The hydrogen economy has gained enormous popularity as the means to decarbonise electricity by storing excess renewable power. This recent article by The Times highlights perhaps why, as well as some of the potential pitfalls.
In brief, hydrogen storage involves the conversion of electrical energy to chemical hydrogen energy through electrolysis, the use of additional electrical energy in the compression or liquefication of hydrogen for storage or transport, and the conversion of chemical hydrogen energy to electrical energy in a fuel cell.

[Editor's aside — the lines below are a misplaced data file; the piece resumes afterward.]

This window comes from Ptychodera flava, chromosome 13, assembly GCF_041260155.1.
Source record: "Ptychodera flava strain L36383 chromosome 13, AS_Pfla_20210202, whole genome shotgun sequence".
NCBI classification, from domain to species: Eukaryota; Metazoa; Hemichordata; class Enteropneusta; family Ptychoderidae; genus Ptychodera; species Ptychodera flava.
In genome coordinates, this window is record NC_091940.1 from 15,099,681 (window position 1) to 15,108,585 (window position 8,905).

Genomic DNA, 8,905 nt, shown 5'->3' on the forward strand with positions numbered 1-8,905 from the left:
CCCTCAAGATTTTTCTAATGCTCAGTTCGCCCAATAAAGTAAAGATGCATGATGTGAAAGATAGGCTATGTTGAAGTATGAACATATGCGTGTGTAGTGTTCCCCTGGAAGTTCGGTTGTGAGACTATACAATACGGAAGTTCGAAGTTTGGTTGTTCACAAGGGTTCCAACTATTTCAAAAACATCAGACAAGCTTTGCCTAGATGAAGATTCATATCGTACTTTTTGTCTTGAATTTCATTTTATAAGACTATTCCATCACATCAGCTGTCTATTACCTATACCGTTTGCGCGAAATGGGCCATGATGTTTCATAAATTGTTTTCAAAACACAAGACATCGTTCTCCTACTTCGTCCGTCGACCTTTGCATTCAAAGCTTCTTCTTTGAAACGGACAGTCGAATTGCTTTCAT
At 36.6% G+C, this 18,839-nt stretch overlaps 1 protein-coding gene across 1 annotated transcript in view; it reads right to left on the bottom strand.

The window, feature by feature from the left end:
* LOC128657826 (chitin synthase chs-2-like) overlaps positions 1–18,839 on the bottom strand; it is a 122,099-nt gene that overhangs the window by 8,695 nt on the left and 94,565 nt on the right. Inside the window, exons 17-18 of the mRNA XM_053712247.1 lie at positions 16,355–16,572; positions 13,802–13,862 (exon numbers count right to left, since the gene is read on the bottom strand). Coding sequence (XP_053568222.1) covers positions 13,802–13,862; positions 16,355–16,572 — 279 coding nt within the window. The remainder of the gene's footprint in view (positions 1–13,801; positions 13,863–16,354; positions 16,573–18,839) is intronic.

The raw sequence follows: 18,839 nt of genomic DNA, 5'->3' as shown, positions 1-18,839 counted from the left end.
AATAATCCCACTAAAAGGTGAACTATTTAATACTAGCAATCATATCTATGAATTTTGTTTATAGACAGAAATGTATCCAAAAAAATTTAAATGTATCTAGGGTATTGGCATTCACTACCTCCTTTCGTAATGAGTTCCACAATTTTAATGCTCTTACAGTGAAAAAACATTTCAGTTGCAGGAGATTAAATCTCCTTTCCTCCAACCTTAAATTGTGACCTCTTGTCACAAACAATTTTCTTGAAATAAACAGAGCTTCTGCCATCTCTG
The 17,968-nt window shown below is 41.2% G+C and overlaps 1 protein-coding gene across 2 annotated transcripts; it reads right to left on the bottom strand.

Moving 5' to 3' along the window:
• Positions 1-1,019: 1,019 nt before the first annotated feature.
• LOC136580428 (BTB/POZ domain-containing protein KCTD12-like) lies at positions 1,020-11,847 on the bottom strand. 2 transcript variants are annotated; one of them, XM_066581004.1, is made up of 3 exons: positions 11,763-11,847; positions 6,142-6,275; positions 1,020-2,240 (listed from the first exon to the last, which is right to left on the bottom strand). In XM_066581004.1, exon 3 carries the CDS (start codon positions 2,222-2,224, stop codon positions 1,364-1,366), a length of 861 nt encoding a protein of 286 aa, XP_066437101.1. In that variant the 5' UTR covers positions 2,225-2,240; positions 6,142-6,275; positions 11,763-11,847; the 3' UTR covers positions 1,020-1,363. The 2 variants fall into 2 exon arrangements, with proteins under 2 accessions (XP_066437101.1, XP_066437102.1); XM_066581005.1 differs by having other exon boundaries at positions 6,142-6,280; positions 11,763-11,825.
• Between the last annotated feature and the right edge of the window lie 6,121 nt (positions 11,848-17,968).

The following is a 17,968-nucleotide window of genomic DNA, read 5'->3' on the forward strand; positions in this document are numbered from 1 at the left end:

As touched upon the by the article, absent large scale CCS, a successful net-zero hydrogen economy is premised on excess renewable energy. The reality is that meaningful excess renewable capacity will not materialise until after 2040, and fuel cells are expensive. Equally, the hydrogen supply chain will take decades to provide sufficiently distributed services for transport owners to switch, and until the renewables/CCS problem is solved, hydrogen production will be a polluter, eliminating any incentive to switch.